A Once in a Lifetime Patent Gives a Small Start-up Company in Tel Aviv Exclusive Rights Over the Entire Mixed Reality Market

the patent consist of the only known method to anchor virtual objects to reality in see-through, augmented reality glasses of all kinds.

Among many daily announcements by the giant players in the global cyber space regarding the coming smart glasses' revolution, not many noticed today, November 19, a small startup company from Israel, Reality+ (http://www.realityplus.co), announcing their technology platform for Mixed Reality headsets, which they named THEIA.

This was not reported in the media, just a short and simple announcement in the company's website. The staff probably celebrated at a local bar over a glass of wine. This anonymous company, all together probably no more than 10 or 12 guys, is one of so many.

But this is the thing – they are not. The announcement of THEIA could be the most significant event in the AR glasses scene.    

The mentioned patent, under the title "System worn by a moving user for fully augmenting reality by anchoring virtual objects" was granted on December 8, 2015 and consist of the only known method to anchor virtual objects to reality in see-through, augmented reality glasses of all kinds.

That means Reality+ owns for a fact the exclusive right over the entire Mixed Reality headsets' market, which leading analysts expect to reach 100 billion dollars in revenues within the next five years.

The patent refers to see-through, near eye projection devices, and consist of positioning computer generated images within a black frame projected into the user's retina, superimposed in the user's field of vision, relating the projected images to reality by using movement sensors and computer vision. As said, this is the only method known so far.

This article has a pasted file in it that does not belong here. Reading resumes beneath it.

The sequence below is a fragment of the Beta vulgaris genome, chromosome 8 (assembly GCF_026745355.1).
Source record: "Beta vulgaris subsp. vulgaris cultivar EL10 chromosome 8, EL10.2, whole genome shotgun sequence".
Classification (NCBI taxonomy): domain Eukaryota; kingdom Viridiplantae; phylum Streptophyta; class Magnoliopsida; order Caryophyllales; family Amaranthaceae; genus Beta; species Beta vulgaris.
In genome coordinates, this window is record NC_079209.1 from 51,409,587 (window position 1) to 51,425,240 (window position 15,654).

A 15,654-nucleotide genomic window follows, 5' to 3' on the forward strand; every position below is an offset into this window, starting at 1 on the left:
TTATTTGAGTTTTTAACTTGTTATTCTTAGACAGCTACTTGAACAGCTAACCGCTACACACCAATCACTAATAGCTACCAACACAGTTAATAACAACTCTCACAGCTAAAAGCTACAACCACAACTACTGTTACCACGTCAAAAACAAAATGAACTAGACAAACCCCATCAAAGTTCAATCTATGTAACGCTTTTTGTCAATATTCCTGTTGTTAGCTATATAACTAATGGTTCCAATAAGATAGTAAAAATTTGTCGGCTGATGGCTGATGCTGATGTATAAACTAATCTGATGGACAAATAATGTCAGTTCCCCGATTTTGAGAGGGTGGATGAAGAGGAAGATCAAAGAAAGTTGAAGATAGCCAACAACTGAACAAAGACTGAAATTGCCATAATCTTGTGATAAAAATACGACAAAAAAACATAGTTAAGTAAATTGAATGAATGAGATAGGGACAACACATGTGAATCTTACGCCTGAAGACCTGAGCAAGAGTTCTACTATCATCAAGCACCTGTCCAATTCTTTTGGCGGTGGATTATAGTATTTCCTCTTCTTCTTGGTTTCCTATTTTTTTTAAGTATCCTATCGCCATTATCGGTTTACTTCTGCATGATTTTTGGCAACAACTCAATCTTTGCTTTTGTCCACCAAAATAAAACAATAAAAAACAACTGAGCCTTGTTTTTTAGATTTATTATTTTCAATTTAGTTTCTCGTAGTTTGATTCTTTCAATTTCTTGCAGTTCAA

According to the company's website, a small team under the leadership of inventor and founder Daniel Grinberg started developing technology for smart glasses back in 2008, achieving through the years several breakthroughs, and creating an accordingly IP portfolio. Among others, Reality+ recently filed several patents on a solution enabling an equal field of view of the virtual layer projected in the glasses and the natural human field of view, creating an integrated scenario of real and virtual around the user. Limited field of view is considered a major obstacle to AR wearables' standardization.

A prototype based on Reality+ technology was recently exposed at an academic conference in Beijing. The prototype looked similar to standard prescription glasses, and made very good impression on the few participants who tried it.

A curious fact is that the chief inventor and founder of Reality+ is rock music artist Daniel Grinberg, known to many for his music and mainly for his albums Million Colors and Short Stories. Grinberg is also known for his criticism on modern society and on the use of technology. In an interview to Stereo Embers magazine, referring to today's education Grinberg said: "they educate to compete. They teach children to be winners. Success means earning a lot of money, not being happy, not being gentle. By default a rich businessman is successful and a postman is a failure. And with competition comes violence. And then there are bullies in school who become bullies as grownups, and sometimes the ugliest bullies in school are the teachers themselves who bother and annoy the weak children. And today we have social media through which the strong children make the weak children’s lives impossible. And then you ask yourself, what went wrong with humanity?"    

One more outstanding fact is the potential value of this patent. Usually a patent valuation consist of its licensing potential. This patent uniqueness is that, apparently, it cannot be replaced, and therefore it could be valuated according to the entire business potential of Mixed Reality glasses, which volume in the next five years is forecasted by leading analysts to reach around 100 billion dollars, and eventually AR glasses are expected to replace smartphones. This potential value for a single patent has no antecedent in history.

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